Report: Colorado facing severe water shortages by 2050

Population growth on Colorado’s Front Range and Western Slope, coupled with rising demand for energy production, will have the state in dire need of more water by the year 2050, according to a new report by the Statewide Water Supply Initiative.

Colorado will need up to 1 million more acre-feet of water than it currently uses if, as projected by the report, the state’s population balloons to 10 million by 2050. The fastest areas of growth will be on Colorado’s Western Slope, where the prospect of increased traditional energy production – as well as a speculative oil shale boom – looms large in any water discussion.

The Grand Junction Daily Sentinel reports the state’s demands for municipal and industrial water “could exceed supply by as much as 630,000 acre-feet by mid-century,” according to the report released Friday.

Oil shale production, seen as a potentially huge source of domestic oil, involves heating shale rock and sand and extracting organic kerogen, which can be converted into conventional oil. It is a speculative process still very much in the research and development stage and uses large amounts of water. The exact amount varies depending on the technology.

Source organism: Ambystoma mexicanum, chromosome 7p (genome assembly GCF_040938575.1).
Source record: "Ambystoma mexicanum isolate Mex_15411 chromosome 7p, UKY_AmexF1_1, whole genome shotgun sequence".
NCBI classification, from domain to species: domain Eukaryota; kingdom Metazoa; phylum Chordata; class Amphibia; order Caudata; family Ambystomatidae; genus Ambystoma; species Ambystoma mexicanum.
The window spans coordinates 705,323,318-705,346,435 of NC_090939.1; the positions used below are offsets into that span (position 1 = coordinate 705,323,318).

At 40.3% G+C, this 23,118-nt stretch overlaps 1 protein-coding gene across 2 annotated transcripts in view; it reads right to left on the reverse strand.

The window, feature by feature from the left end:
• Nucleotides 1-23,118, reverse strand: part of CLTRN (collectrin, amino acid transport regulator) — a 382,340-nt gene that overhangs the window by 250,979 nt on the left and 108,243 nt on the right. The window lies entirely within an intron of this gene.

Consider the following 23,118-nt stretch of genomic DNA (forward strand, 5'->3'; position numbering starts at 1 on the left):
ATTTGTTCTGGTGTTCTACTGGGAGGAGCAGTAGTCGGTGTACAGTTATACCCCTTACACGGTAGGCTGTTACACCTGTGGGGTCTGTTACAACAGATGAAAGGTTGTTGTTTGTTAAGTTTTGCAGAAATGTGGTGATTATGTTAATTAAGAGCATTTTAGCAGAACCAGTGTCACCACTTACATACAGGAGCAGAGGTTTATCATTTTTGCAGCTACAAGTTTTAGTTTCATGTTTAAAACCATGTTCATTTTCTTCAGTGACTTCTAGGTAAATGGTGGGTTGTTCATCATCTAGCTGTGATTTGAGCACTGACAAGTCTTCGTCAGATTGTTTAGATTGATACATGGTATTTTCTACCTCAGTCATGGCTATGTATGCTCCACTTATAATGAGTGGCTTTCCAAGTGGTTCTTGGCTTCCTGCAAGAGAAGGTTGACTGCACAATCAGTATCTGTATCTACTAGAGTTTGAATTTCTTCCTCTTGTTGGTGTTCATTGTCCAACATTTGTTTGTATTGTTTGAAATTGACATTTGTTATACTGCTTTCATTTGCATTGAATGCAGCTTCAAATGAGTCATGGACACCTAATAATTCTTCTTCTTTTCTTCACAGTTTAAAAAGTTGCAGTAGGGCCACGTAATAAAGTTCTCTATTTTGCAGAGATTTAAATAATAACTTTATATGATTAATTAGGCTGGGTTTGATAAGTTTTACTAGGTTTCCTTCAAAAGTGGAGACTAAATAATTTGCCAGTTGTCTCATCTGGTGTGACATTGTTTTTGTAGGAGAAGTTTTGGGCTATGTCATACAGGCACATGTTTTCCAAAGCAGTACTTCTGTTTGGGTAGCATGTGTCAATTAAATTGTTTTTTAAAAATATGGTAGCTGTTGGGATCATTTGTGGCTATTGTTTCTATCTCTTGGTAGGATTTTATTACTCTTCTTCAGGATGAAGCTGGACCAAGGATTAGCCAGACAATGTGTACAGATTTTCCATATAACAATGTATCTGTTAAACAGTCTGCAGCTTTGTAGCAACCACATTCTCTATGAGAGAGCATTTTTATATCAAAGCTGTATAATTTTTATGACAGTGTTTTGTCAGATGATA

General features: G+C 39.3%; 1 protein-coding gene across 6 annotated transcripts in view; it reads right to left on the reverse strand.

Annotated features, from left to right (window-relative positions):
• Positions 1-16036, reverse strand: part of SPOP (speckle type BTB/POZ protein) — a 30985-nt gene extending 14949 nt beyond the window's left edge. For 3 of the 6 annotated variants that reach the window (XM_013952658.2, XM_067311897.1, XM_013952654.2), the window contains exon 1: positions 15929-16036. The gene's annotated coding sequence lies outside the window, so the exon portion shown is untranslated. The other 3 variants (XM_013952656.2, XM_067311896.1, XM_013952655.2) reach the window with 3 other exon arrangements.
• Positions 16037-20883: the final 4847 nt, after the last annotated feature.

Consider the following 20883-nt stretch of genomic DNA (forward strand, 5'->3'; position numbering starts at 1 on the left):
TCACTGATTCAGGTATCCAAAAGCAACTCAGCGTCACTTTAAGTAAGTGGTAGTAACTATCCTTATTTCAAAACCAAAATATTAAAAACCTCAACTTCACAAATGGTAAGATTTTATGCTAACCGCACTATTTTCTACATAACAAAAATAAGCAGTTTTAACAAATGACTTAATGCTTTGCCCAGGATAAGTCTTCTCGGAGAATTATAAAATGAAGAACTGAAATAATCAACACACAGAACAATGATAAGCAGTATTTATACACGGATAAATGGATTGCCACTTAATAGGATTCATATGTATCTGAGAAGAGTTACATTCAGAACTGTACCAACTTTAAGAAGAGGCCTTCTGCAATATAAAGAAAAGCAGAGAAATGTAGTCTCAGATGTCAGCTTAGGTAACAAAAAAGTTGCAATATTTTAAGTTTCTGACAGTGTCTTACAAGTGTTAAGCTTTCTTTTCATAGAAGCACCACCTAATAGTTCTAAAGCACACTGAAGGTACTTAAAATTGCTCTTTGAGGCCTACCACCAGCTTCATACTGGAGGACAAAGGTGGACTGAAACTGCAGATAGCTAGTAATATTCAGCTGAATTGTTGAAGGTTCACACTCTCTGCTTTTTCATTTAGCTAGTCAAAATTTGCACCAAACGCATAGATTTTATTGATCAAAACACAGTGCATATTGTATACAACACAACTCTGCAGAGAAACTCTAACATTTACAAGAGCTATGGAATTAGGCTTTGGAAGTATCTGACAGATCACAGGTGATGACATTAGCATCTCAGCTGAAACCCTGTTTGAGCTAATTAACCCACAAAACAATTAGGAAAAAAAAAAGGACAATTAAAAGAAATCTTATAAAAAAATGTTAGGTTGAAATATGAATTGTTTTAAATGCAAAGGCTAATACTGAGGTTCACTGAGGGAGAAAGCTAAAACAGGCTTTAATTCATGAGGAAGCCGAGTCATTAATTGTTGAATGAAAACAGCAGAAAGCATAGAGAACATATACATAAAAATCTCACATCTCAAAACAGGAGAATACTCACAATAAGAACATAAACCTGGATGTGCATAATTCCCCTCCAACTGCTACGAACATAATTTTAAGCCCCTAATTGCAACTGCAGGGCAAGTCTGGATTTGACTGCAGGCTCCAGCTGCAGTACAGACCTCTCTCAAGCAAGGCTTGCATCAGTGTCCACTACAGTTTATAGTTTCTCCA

The federal government has called for a great deal more study of the oil shale industry to determine its potential impacts on the state’s water supply before the process ever enters into full commercial production.

Numerous studies and reports have indicated the Colorado River is one of the most endangered basins in the nation because of the growing pressures from down-river residential growth and surging energy production ranging from natural gas drilling to uranium mining.

Agricultural and recreational water users are increasingly concerned about the impacts of residential and industrial water consumption, particularly on the Western Slope.

According to the Sentinel, the new report calls “for the Colorado Water Conservation Board to determine ‘the right mix of strategies,’ such as conservation reuse, agricultural transfers and development of new water supplies to fill the gap between supplies and municipal and industrial needs.”

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About the Author

David O. Williams

is an award-winning reporter who has covered energy, environmental and political issues for years. His work has appeared in the New York Times, Chicago Tribune and Denver Post. He's founder of Real Vail
and Real Aspen.

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